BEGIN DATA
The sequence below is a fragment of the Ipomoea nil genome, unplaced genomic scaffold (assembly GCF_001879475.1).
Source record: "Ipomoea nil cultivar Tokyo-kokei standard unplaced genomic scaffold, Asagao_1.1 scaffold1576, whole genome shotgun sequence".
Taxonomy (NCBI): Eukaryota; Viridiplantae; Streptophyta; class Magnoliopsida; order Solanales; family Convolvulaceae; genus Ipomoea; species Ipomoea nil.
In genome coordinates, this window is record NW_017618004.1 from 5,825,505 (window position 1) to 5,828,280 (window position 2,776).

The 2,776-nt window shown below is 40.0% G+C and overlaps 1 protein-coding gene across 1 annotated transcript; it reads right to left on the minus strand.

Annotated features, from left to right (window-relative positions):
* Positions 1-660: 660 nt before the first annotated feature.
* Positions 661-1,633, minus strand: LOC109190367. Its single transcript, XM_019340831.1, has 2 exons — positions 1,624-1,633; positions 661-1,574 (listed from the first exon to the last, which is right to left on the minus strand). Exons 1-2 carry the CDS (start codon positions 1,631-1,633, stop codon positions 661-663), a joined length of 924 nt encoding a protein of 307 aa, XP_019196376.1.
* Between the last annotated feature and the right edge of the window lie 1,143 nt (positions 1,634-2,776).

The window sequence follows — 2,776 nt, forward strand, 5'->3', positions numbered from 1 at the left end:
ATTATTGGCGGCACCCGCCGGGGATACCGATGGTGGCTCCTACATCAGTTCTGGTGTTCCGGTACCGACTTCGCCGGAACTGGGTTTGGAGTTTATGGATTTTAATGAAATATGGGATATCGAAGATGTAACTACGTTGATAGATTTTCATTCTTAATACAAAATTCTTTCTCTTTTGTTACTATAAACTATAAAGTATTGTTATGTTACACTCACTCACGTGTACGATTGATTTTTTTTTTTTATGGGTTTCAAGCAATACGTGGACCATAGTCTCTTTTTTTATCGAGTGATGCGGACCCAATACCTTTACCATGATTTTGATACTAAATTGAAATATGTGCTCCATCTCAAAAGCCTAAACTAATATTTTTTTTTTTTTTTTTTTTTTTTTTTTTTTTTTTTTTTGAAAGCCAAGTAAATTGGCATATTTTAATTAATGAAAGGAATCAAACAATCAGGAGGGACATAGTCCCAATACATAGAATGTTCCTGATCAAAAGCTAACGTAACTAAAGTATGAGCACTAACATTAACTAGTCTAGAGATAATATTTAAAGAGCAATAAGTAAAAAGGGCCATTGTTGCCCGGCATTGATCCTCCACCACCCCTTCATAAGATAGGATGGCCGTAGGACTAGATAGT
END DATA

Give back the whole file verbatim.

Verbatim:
The sequence below is a fragment of the Ipomoea nil genome, unplaced genomic scaffold (assembly GCF_001879475.1).
Source record: "Ipomoea nil cultivar Tokyo-kokei standard unplaced genomic scaffold, Asagao_1.1 scaffold1576, whole genome shotgun sequence".
Taxonomy (NCBI): Eukaryota; Viridiplantae; Streptophyta; class Magnoliopsida; order Solanales; family Convolvulaceae; genus Ipomoea; species Ipomoea nil.
In genome coordinates, this window is record NW_017618004.1 from 5,825,505 (window position 1) to 5,828,280 (window position 2,776).

The 2,776-nt window shown below is 40.0% G+C and overlaps 1 protein-coding gene across 1 annotated transcript; it reads right to left on the minus strand.

Annotated features, from left to right (window-relative positions):
* Positions 1-660: 660 nt before the first annotated feature.
* Positions 661-1,633, minus strand: LOC109190367. Its single transcript, XM_019340831.1, has 2 exons — positions 1,624-1,633; positions 661-1,574 (listed from the first exon to the last, which is right to left on the minus strand). Exons 1-2 carry the CDS (start codon positions 1,631-1,633, stop codon positions 661-663), a joined length of 924 nt encoding a protein of 307 aa, XP_019196376.1.
* Between the last annotated feature and the right edge of the window lie 1,143 nt (positions 1,634-2,776).

The window sequence follows — 2,776 nt, forward strand, 5'->3', positions numbered from 1 at the left end:
ATTATTGGCGGCACCCGCCGGGGATACCGATGGTGGCTCCTACATCAGTTCTGGTGTTCCGGTACCGACTTCGCCGGAACTGGGTTTGGAGTTTATGGATTTTAATGAAATATGGGATATCGAAGATGTAACTACGTTGATAGATTTTCATTCTTAATACAAAATTCTTTCTCTTTTGTTACTATAAACTATAAAGTATTGTTATGTTACACTCACTCACGTGTACGATTGATTTTTTTTTTTTATGGGTTTCAAGCAATACGTGGACCATAGTCTCTTTTTTTATCGAGTGATGCGGACCCAATACCTTTACCATGATTTTGATACTAAATTGAAATATGTGCTCCATCTCAAAAGCCTAAACTAATATTTTTTTTTTTTTTTTTTTTTTTTTTTTTTTTTTTTTTTGAAAGCCAAGTAAATTGGCATATTTTAATTAATGAAAGGAATCAAACAATCAGGAGGGACATAGTCCCAATACATAGAATGTTCCTGATCAAAAGCTAACGTAACTAAAGTATGAGCACTAACATTAACTAGTCTAGAGATAATATTTAAAGAGCAATAAGTAAAAAGGGCCATTGTTGCCCGGCATTGATCCTCCACCACCCCTTCATAAGATAGGATGGCCGTAGGACTAGATAGT